Hall Of Fame
It’s been a chaotic ride for Kelvin Gastelum, but one he’s making sure he takes the time to enjoy.
The Arizona native came to Season 17 of The Ultimate Fighter as a 21-year-old hopeful with only a handful of professional fights under his belt, and he saw the reality show as his way to gain entry onto the biggest stage in MMA. Granted, the Yuma native had found victory in all five of those fights, but with a collection of experienced fighters and several highly-touted prospects also in the tournament, there wasn’t a ton of expectations put on Gastelum winning the six-figure contract at the season’s end.
Even though he scrapped his way into a showdown with Uriah Hall in the TUF 17 finals, the New Yorker’s previous wins had been so flashy and sharp, that calling Gastelum a long shot to win the bout seemed generous. He walked into his tilt with “Prime Time” intent on proving his doubters wrong, and it was a mission he accomplished when the judges’ scorecards were announced and a split decision made him that season’s “Ultimate Fighter.”
Winning TUF is certainly a highlight in a fighter’s career, but Gastelum refused to let it become the highpoint, as he continued to build momentum with every showing inside the Octagon.
He’s found victory in all four of his bouts since the show and steadily climbed the welterweight divisional ladder in the process. Every fight under the UFC banner has come against tougher competition than his previous showing, and Gastelum has answered each challenge in more impressive fashion than the one before.
The 23-year-old welterweight is growing and evolving out in the open for fight fans to see, and his progress has been exceptional in the short time he’s competed inside the Octagon. Yet, while the process has been unique a unique experience and has presented a variety of challenges, Gastelum has enjoyed every step he’s taken.
“I feel great and there really isn’t much I can complain about,” Gastelum said. “I’m just handling my business and I’m in a really good place mentally and physically. I’m trying to reach one goal and I’m keeping my focus on that goal. Obviously I take it one fight at a time, but I’m just enjoying the ride, man.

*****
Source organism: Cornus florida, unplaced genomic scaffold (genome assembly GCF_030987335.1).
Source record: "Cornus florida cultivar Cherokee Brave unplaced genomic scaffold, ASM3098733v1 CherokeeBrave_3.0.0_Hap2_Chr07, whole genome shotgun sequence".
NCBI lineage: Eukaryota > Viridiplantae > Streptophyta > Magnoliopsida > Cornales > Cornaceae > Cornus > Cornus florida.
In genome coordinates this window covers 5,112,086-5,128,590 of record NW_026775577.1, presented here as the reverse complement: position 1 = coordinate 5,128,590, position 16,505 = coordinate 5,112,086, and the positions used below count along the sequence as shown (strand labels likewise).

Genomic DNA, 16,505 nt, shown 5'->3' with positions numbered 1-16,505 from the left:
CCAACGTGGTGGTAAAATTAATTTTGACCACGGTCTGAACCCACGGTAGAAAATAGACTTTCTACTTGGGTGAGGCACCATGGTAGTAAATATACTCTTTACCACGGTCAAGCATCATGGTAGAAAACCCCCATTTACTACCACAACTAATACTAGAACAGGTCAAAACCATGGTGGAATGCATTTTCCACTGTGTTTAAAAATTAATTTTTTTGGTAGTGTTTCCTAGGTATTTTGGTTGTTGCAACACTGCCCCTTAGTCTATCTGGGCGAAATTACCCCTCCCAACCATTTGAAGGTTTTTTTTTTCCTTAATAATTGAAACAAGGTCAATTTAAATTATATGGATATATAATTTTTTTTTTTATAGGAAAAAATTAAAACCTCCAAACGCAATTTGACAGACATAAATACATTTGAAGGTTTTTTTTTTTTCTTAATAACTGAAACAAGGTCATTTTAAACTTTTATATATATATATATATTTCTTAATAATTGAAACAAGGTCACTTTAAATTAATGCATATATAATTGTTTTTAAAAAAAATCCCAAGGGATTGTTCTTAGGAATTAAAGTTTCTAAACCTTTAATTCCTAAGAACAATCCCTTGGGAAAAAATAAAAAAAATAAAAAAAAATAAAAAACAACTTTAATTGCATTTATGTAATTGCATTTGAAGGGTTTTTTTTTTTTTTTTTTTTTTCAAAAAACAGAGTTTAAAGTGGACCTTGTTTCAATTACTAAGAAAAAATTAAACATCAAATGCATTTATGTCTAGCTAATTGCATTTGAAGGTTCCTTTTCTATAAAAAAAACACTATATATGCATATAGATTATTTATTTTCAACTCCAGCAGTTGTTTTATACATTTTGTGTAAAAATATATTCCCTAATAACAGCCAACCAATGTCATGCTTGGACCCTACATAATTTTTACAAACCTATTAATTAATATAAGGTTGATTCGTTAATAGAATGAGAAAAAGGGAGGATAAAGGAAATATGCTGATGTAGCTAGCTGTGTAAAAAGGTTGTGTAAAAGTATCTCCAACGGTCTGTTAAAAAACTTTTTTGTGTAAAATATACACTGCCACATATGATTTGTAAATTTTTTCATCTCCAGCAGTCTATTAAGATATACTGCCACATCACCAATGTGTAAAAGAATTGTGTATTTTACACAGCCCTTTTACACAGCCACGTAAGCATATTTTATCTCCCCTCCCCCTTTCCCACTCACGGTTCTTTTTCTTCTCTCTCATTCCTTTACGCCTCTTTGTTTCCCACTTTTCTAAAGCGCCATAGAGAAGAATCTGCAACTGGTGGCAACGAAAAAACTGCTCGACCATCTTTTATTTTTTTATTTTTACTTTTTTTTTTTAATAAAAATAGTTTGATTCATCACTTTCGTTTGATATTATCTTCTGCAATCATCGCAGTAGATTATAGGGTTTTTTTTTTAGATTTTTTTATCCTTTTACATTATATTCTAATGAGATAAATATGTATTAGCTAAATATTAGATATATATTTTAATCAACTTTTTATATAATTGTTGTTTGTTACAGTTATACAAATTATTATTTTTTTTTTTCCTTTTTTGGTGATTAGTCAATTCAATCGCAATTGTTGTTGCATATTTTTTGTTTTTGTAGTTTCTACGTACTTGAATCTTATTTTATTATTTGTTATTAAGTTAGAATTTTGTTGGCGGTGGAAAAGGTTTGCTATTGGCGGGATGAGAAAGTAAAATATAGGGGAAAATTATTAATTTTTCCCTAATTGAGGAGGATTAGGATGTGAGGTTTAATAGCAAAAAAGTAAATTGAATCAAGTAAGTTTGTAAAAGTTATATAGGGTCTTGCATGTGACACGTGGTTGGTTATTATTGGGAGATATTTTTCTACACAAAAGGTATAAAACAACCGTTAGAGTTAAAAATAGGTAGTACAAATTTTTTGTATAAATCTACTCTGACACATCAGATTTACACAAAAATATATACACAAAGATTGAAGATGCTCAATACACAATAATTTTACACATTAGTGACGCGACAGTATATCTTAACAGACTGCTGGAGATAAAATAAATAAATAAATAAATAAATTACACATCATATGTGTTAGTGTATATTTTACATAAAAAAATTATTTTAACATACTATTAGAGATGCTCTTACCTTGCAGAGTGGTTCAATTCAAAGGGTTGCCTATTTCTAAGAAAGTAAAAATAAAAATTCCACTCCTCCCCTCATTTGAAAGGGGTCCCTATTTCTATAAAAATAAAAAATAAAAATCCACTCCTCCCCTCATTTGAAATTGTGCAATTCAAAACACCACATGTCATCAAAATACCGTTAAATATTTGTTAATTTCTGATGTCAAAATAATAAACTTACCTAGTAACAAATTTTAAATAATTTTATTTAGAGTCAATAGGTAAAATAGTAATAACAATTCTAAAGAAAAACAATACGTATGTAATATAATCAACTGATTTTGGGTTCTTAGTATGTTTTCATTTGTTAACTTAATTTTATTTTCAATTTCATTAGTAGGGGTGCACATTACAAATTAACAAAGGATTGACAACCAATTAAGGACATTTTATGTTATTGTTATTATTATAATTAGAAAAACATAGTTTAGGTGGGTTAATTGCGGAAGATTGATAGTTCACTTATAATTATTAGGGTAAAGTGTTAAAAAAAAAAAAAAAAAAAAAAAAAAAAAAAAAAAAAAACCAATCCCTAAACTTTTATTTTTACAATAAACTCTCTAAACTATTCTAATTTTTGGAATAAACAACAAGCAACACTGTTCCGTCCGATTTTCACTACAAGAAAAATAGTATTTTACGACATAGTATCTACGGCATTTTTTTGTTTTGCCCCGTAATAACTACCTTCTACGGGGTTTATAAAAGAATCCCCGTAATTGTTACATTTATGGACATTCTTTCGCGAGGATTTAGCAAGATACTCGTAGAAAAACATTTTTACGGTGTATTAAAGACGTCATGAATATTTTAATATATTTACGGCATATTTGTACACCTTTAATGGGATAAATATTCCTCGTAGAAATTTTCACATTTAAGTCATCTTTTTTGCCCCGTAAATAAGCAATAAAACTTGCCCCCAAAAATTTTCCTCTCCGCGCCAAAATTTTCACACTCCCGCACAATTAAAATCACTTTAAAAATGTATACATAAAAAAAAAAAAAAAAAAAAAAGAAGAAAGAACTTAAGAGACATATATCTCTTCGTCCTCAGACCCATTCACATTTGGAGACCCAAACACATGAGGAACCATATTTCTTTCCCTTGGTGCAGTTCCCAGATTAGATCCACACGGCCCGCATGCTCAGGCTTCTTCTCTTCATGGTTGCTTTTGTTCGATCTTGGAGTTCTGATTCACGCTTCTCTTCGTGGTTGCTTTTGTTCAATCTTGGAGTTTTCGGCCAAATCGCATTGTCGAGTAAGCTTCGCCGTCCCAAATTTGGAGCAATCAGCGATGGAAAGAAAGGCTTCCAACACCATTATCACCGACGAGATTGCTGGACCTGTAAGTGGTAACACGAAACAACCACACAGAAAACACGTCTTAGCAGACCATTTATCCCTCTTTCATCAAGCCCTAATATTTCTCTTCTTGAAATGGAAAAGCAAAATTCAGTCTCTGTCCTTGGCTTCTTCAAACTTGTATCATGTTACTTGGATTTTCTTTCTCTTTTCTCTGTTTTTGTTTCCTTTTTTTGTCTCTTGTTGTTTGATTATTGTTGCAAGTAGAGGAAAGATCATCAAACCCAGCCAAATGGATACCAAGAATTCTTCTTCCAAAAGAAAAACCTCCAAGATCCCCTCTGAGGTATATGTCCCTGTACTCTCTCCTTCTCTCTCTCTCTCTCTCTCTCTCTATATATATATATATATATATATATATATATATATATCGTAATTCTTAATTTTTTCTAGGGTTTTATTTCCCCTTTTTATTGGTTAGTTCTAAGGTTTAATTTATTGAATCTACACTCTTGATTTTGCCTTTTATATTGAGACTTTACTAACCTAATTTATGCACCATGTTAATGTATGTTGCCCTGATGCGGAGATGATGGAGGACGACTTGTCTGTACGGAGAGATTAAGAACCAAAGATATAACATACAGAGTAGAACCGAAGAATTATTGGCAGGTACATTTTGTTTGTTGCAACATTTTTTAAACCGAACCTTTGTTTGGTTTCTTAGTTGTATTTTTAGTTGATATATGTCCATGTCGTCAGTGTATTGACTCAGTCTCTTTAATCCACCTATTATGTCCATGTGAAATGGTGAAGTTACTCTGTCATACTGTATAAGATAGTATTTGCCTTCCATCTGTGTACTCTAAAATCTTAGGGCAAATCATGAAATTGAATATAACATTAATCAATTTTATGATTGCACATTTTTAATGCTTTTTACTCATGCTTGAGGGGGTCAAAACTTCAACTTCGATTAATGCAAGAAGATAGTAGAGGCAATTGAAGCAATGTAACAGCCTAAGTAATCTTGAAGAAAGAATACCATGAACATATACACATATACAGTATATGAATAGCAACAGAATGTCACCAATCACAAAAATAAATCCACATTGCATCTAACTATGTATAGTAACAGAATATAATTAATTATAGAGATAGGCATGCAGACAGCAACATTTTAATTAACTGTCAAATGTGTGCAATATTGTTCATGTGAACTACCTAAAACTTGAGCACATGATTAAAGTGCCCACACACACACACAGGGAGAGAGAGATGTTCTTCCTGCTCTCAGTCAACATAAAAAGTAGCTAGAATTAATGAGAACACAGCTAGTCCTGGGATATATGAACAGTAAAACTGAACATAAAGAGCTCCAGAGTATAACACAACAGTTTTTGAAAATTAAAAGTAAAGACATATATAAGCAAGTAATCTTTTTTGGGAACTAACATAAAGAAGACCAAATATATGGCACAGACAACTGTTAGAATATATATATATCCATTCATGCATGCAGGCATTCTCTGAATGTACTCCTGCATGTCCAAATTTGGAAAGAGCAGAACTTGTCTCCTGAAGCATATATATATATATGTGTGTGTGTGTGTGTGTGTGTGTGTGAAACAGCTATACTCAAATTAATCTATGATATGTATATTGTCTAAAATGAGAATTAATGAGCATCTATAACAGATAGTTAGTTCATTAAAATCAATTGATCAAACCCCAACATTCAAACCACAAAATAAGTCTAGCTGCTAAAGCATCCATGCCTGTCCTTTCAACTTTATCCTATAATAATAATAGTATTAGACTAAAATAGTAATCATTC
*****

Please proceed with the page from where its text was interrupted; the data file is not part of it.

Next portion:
“I’ve been able to sit back and look at all of this and it’s pretty awesome. I’ve worked hard for this. I’ve worked hard to be where I am and I just feel blessed to be in this position. There are a million other fighters who want to be where I am and I’m not going to let anyone take this away from me.”
The next obstacle in his path will be the biggest yet by several measurable standards. The undefeated prospect turned contender will face Tyron Woodley at UFC 183 on January 31 in a fight that could alter the course of Gastelum’s trajectory in the welterweight divisional picture.
In the lead-up to the bout, UFC President Dana White has suggested Gastelum could land a title shot with a victory, which would leapfrog the hard-charging scrapper ahead of a talented pack of contenders in waiting.
While White’s words served to shine some light on where Gastelum stood in the bigger picture at 170, and he certainly found them to be inspiring, they are nothing more than words at this point. Gastelum knows he has a stern test on his hands in the former University of Missouri standout, and once he’s put “The Chosen One” in his rear-view mirror, then he will take a look at the welterweight landscape ahead of him.
“It was great to hear Dana say that and a win over Woodley would put me in the title mix,” Gastelum said. “I don’t know if I would get a title shot right away, but a win over Woodley would definitely be the beginning of my run toward the title. I don’t mind the pressure and I step up to the plate every single time.
“Woodley is very strong and explosive, but he has too much of a muscle build up. Lactic acid build up happens to him because of all that muscle mass. I think I match up very well with him, and believe in my own right that I’m just as strong and explosive as he is. People are going to see it in this fight. I’ve been working on my quickness and my explosiveness and I think it’s going to be a great fight.”
The welterweight division is currently more competitive than it has been in years, and there is no room for error in the elite tier of the 170-pound fold. Both Gastelum and Woodley are both aiming at future championship opportunities, and their upcoming tilt at UFC 183 will prove to be a crucial juncture for one of them as the winner will remain in the hunt for UFC gold and the other will get bumped to the back of a line that is stacked with would-be contenders.
Gastelum fully believes he will be the one moving ahead and feels his particular style is a bad matchup for his opponent. The American Top Team representative prefers to be the one applying the pressure and has historically not responded well when he’s on the other side of the coin. Gastelum is a fighter who comes forward from the opening bell and doesn’t stop until the final bell sounds or the referee steps in to wave off the fight.
He believes that’s going to create some major problems where Woodley is concerned and will be his key to claiming victory on Saturday night.
“He doesn’t do well against guys who pressure him and guys he can’t bully,” Gastelum said. “When he can’t bully someone his game plan goes right out the window and he doesn’t know how to adjust. He starts throwing those big shots everyone knows are coming and can’t adapt to what is happening. As soon as I put that pressure on him he’s going to know he can’t bully me. As soon as I get my hands on him he’s going to realize how big I am and he’s not going to know what to do.”